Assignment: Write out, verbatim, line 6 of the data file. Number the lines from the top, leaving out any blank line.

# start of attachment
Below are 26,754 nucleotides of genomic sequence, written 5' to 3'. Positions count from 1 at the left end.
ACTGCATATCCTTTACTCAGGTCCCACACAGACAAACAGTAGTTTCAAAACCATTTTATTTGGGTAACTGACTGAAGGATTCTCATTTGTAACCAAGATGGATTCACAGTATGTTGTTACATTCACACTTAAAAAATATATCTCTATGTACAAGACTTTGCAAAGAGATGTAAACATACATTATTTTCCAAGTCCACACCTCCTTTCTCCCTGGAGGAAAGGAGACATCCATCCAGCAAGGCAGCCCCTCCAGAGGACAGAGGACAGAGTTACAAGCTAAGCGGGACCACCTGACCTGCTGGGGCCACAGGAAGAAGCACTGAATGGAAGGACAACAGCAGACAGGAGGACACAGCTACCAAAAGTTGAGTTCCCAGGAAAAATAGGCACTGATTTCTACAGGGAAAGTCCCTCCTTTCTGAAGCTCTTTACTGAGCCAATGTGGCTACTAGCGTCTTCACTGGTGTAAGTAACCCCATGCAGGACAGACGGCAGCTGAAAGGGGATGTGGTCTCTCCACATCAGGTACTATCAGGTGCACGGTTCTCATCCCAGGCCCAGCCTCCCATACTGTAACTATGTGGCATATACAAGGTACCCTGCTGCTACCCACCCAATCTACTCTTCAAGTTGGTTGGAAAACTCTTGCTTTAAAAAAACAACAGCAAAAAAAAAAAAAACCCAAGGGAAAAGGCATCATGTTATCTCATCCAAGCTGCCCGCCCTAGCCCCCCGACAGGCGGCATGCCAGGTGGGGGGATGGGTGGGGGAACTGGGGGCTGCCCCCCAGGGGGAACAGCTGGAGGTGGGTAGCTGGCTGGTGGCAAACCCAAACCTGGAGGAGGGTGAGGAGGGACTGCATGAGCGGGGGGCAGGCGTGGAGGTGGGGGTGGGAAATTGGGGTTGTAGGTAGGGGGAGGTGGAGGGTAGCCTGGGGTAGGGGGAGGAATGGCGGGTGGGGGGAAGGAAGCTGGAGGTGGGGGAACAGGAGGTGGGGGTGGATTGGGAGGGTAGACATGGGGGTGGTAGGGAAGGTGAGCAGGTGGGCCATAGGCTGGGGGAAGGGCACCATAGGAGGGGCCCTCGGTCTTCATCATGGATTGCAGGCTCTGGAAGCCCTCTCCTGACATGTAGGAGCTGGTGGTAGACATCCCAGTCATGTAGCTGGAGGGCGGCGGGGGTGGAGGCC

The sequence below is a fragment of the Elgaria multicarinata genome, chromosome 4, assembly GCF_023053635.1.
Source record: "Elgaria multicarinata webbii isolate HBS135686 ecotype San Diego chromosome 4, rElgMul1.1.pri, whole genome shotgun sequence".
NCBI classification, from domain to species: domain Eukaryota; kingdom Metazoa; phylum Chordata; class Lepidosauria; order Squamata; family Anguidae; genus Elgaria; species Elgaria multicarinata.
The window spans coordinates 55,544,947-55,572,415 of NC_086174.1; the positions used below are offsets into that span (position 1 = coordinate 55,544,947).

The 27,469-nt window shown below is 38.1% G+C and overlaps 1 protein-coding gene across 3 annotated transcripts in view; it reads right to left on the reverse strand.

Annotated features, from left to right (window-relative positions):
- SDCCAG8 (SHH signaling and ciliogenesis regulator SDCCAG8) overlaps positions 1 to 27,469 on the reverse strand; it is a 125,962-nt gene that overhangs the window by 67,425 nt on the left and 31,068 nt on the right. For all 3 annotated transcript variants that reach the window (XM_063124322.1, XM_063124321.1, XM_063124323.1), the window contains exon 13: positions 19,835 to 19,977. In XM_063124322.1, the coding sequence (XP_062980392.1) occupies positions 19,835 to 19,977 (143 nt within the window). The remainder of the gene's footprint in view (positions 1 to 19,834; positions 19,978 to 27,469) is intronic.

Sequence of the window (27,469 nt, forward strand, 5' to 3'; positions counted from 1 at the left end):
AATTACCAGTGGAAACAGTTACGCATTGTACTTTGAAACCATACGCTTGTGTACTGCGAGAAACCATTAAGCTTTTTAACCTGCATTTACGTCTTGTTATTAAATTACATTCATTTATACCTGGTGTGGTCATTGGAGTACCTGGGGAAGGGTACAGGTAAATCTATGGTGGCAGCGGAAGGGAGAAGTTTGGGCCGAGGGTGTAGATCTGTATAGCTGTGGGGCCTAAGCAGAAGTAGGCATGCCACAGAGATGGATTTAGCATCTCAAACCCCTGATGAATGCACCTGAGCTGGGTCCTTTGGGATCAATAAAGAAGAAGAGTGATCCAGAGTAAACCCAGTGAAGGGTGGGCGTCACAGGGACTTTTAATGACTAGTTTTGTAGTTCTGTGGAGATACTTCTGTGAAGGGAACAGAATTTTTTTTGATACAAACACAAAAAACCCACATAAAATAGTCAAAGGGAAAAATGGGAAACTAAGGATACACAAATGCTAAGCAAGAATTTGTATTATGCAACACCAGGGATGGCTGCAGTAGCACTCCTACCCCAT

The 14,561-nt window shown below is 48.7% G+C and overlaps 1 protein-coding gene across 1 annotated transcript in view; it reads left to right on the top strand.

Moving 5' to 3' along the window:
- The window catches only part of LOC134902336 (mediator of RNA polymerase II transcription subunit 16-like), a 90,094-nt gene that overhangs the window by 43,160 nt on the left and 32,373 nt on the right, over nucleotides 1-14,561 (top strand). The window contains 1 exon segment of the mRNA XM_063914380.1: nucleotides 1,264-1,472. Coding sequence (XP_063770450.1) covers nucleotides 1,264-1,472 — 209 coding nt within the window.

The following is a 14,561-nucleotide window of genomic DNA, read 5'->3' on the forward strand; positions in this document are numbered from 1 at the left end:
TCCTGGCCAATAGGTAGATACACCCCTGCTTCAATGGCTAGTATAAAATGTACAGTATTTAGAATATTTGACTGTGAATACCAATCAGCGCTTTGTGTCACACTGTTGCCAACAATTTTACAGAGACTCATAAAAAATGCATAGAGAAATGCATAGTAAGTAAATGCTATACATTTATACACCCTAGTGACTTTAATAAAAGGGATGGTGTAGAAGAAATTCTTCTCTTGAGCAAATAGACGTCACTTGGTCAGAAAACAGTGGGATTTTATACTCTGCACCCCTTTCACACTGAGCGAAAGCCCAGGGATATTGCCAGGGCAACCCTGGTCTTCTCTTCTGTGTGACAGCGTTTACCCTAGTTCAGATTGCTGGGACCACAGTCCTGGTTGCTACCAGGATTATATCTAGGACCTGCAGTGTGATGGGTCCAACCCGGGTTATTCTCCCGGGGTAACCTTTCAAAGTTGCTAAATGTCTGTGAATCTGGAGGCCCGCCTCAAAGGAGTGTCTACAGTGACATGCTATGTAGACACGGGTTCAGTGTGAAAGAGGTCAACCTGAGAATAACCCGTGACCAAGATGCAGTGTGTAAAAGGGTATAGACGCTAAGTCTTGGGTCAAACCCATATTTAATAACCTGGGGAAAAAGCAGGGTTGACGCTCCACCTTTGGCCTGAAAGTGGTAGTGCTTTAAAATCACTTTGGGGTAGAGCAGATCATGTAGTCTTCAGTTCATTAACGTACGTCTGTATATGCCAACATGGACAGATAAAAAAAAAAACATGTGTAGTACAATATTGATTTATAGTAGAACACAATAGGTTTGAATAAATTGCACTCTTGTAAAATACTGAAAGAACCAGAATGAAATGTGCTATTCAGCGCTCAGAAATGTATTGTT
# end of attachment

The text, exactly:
The window spans coordinates 55,544,947-55,572,415 of NC_086174.1; the positions used below are offsets into that span (position 1 = coordinate 55,544,947).